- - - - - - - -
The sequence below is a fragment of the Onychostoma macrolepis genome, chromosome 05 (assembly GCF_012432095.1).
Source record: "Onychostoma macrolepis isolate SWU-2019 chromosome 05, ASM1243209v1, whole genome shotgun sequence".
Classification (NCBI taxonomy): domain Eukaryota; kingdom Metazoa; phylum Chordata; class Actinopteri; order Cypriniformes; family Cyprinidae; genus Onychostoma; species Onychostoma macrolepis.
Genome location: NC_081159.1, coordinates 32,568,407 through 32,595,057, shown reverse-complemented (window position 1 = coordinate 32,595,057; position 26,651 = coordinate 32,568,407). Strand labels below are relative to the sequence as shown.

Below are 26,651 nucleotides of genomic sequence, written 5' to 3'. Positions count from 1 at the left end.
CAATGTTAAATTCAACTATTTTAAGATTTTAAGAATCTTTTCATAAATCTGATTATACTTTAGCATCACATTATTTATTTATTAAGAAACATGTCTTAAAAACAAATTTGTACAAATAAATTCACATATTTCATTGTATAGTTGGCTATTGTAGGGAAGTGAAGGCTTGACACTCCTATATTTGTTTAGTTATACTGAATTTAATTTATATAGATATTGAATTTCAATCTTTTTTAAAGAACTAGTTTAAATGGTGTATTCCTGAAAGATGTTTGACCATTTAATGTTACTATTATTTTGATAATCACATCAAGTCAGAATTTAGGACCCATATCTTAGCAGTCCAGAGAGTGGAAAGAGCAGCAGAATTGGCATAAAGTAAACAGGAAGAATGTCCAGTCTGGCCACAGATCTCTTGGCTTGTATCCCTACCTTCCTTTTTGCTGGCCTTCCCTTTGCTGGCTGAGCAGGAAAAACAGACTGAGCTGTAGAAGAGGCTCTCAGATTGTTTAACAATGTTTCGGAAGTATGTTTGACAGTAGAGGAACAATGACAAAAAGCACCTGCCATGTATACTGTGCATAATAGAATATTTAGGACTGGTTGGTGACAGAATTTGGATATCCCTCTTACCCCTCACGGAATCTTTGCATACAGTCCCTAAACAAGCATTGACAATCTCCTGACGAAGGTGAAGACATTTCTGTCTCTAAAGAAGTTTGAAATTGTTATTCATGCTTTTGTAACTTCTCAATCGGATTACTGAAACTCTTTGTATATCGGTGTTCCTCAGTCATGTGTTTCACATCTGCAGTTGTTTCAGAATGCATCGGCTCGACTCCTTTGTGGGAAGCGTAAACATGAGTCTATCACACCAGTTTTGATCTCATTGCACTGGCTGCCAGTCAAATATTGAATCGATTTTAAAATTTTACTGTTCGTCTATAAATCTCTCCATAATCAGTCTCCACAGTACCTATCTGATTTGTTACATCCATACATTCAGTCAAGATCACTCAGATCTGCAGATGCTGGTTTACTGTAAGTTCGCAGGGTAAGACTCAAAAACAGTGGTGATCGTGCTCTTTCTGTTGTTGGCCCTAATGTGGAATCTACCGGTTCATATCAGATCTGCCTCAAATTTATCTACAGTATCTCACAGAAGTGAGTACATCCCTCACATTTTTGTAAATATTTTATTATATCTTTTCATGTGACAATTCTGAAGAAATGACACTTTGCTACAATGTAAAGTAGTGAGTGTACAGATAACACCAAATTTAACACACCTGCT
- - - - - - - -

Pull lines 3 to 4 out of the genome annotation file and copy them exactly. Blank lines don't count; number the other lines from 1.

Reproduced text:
Classification (NCBI taxonomy): domain Eukaryota; kingdom Metazoa; phylum Chordata; class Actinopteri; order Cypriniformes; family Cyprinidae; genus Onychostoma; species Onychostoma macrolepis.
Genome location: NC_081159.1, coordinates 32,568,407 through 32,595,057, shown reverse-complemented (window position 1 = coordinate 32,595,057; position 26,651 = coordinate 32,568,407). Strand labels below are relative to the sequence as shown.